Gross inputs to petroleum refineries in the U.S. Gulf Coast region, which includes six states in the South, reached an average of 8.8 million barrels per day, or about 324,000 barrels per day higher than the previous five-year average for mid-October, according to the U.S. Energy Information Administration. Gross inputs, which are also referred to as refinery runs, were higher than the five-year range for much of 2017 until Hurricane Harvey made landfall Aug. 25.
Since then, refinery runs have almost returned to levels they were before the hurricane. About half of all U.S. refinery capacity is in the U.S. Gulf Coast region, and Texas has about 31% of all capacity. Refineries in the region provide petroleum products to the Gulf Coast, East Coast, Midwest and internationally.
Many refineries, which shut down or reduced runs as a result of Hurricane Harvey, rely on “a supply of crude oil and feedstocks, electricity, workforce availability and safe working conditions and outlets for production,” according to the EIA. Gross inputs to refineries in the Gulf Coast declined 34% or by 3.2 million barrels per day for the week that ended Sept. 1, from the previous week. In the week that ended Sept. 8, gross inputs to the refineries fell by another 263,000 barrels per day to 5.9 million barrels per day, “the lowest weekly value since hurricanes Gustav and Ike disrupted refinery operations in September 2008.”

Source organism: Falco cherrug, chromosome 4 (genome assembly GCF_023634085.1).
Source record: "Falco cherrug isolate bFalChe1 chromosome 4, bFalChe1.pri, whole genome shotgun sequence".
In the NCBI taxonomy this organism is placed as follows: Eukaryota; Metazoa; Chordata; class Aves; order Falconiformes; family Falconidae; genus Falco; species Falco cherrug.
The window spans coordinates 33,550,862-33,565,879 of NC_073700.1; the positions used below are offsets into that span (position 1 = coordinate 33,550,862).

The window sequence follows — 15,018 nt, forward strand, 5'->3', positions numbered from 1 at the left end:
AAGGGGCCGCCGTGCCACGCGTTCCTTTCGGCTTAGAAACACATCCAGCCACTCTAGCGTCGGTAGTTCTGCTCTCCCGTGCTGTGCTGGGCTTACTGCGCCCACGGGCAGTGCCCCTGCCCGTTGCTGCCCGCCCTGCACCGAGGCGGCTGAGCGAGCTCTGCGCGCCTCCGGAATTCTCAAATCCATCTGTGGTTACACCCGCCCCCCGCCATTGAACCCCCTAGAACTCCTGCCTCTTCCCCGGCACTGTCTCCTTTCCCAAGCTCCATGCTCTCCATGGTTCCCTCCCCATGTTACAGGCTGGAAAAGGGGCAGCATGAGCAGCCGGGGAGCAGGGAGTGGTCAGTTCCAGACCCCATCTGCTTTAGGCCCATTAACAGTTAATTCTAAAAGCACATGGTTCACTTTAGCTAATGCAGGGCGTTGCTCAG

For the week that ended Oct. 13, Gulf Coast refinery runs fell again as a result of Hurricane Nate but not as much as they did after Hurricane Harvey. In the weeks between hurricanes Harvey and Nate, refinery runs increased, and after Hurricane Nate, refinery runs were higher than they were the week before the storm.